Note: This article was originally featured in the June 2014 issue of the magazine.
What time is it? It's time to Build a PC with our Blueprints! This month, we've built three rigs at three approximate price points: Budget Gamer, Mid-Grade, and Turbo. Budget Gamer gets you respectable performance without bruising your wallet, Mid-Grade gets you something beefier and more adaptable, and Turbo is an investment-grade powerhouse.
If you’re reading this, it’s highly likely that your PC is a fine-tuned piece of 64-bit technology, customized to the hilt and purring like a kitten with a belly full of formula. Yup, she’s a beaut, and attacks your daily tasks like a Belgian Police Dog going after a fleeing perp. All is well in the world, until one day when you sit down, fire it up, and realize something is different. That extra bit of snap when programs open is missing, and encoding video seems to take longer than it used to. Even downloading files seems to require more patience than you’re accustomed to exhibiting. It’s at this very moment that you silently say to yourself, “What the FRACK???”
Note: This article was originally featured in the May 2014 issue of the magazine.
Column: Now I know why they call it the Apocalypse Edition
PC games are buggy, and console games just work right out of the box – that’s at least the stigma that console gamers place on the PC. The truth is that PC gaming is miles ahead of the consoles, but I do have to admit that that there are grains of truth to the stigma.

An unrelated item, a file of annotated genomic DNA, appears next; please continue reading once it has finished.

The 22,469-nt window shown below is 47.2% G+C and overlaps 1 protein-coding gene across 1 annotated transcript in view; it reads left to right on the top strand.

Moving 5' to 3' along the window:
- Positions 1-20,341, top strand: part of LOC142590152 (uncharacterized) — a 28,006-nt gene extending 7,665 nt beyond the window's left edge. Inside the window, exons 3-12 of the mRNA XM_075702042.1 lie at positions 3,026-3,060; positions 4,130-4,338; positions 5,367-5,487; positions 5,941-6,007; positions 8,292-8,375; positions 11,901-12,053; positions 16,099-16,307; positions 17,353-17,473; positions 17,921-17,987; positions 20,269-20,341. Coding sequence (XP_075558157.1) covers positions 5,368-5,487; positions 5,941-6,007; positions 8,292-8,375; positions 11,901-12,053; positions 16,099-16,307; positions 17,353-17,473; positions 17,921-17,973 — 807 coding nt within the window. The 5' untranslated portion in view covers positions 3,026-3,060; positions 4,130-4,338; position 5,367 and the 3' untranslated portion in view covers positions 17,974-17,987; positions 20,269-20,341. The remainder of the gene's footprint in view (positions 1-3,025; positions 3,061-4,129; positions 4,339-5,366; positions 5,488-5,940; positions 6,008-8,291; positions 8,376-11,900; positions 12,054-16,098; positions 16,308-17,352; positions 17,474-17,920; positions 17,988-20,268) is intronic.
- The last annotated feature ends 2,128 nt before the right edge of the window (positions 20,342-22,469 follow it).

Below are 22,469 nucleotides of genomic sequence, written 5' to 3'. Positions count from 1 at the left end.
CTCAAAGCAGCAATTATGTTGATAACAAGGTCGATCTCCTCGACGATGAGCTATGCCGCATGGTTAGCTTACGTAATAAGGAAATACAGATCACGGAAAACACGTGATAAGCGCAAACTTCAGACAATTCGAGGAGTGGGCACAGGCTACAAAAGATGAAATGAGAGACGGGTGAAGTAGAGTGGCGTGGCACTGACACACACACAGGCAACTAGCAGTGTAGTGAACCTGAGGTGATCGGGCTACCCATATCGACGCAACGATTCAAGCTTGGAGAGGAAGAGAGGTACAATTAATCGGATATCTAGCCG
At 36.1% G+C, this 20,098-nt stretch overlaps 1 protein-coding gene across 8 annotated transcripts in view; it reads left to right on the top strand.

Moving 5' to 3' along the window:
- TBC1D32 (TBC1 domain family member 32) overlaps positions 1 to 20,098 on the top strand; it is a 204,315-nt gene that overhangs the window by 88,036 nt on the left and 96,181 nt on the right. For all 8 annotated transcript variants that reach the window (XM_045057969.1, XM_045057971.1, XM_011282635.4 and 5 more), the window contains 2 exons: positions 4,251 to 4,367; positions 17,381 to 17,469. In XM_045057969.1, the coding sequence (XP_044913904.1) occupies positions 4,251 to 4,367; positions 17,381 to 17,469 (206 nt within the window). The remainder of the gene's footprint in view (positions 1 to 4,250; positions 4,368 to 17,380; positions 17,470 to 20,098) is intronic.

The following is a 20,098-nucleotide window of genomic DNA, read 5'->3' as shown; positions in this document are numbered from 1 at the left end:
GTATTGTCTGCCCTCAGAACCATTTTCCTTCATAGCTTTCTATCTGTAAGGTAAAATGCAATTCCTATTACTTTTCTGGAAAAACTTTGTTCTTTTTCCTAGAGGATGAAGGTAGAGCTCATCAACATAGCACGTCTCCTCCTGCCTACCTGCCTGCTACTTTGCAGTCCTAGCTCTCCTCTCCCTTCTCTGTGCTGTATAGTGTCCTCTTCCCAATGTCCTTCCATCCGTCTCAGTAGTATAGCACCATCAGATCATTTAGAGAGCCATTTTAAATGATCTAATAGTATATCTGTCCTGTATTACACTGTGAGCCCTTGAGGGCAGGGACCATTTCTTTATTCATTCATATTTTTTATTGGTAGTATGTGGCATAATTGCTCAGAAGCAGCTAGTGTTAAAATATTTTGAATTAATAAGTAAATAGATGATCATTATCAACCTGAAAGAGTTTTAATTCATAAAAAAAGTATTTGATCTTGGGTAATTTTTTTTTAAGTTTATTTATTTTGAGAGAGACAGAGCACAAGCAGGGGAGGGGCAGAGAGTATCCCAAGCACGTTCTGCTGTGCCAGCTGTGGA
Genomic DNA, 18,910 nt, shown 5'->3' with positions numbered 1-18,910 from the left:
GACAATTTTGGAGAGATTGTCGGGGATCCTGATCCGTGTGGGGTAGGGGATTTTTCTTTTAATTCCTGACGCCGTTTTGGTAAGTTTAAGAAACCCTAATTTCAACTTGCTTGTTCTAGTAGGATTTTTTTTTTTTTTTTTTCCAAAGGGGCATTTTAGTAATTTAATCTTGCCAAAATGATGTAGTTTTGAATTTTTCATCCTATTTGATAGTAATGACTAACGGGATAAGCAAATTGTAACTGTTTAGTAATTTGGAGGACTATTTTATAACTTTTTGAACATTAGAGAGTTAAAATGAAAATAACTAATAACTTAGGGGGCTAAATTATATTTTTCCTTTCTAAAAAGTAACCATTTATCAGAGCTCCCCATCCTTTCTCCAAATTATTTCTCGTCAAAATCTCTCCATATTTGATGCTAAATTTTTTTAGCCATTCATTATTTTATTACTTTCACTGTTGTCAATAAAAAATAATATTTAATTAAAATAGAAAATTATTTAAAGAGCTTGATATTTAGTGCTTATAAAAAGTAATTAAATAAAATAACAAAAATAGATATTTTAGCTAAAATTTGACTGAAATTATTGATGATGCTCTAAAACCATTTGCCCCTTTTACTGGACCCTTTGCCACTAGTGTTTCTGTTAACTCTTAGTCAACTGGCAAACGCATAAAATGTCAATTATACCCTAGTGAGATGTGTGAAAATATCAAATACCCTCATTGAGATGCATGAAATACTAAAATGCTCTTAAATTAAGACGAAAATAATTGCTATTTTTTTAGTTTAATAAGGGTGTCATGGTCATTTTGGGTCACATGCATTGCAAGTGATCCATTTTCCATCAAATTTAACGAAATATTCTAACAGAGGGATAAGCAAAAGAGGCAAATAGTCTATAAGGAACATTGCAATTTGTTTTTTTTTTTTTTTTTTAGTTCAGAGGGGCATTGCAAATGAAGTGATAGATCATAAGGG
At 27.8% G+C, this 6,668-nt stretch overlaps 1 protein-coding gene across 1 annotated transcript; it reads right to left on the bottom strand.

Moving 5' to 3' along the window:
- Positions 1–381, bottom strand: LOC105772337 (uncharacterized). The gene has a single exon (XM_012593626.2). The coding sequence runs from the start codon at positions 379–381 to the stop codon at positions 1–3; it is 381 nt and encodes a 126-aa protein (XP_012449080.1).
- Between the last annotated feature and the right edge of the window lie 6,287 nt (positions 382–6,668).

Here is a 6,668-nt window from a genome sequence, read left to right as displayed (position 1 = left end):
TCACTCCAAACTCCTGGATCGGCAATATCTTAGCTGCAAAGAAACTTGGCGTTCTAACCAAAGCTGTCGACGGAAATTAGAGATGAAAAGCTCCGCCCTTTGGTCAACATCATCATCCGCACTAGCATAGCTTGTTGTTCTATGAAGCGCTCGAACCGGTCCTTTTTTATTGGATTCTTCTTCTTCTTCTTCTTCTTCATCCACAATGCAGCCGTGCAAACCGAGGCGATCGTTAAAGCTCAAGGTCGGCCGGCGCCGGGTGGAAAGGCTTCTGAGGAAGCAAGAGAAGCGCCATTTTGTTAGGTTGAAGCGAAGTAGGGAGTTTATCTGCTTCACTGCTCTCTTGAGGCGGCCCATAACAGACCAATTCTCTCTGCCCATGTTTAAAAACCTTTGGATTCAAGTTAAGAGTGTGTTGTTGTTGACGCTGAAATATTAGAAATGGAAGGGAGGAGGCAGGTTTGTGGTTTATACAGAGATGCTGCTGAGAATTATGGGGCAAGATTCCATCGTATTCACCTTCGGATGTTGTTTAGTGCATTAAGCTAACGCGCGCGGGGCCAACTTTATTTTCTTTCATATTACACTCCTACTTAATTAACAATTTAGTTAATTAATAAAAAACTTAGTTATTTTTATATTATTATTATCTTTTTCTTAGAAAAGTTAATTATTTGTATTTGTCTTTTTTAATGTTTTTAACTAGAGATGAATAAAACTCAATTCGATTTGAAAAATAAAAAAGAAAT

UPDATE: We've added six more keyboards to our best keyboard roundup
If you’re a gamer, you can probably identify a few points in time when you realized something important about your control setup that made you better at the game. When you discovered that putting your left hand on WASD gives you more options than putting it on the arrow keys, for instance, or when you realized that your crappy optical mouse was actually holding you back in shooters. These kinds of peripheral epiphanies don’t happen every day, but it might be just about time for you to have a new one. It might be time for you to realize that your keyboard is holding you back.
Note: This article originally appeared in our March 2013 issue of the magazine.
UPDATE: We've updated our Haswell- E story to include our video on Haswell-E (X99) motheboards
After three long years of going hungry with quad-cores, red meat is finally back on the menu for enthusiasts. And not just any gamey slab full of gristle with shared cores, either. With its new eight-core Haswell-E CPU, Intel may have served up the most mouth-watering, beautifully seared piece of red meat in a long time.
No matter how old you are, there will always be at least one game that you’ll want to revisit and play all over again. Maybe even more than once. What is it that makes you want to play again? Great gameplay, great story, or even a great soundtrack are some of the factors that keeps a game on our minds. There is one other factor that helps to make a game memorable: the graphics. But sadly, as time marches on, the majority of games just can’t hold their own against the ever-increasing advancements in graphics technology. Inevitably, when we go back and play many of those games, we can’t help but cringe at how they look.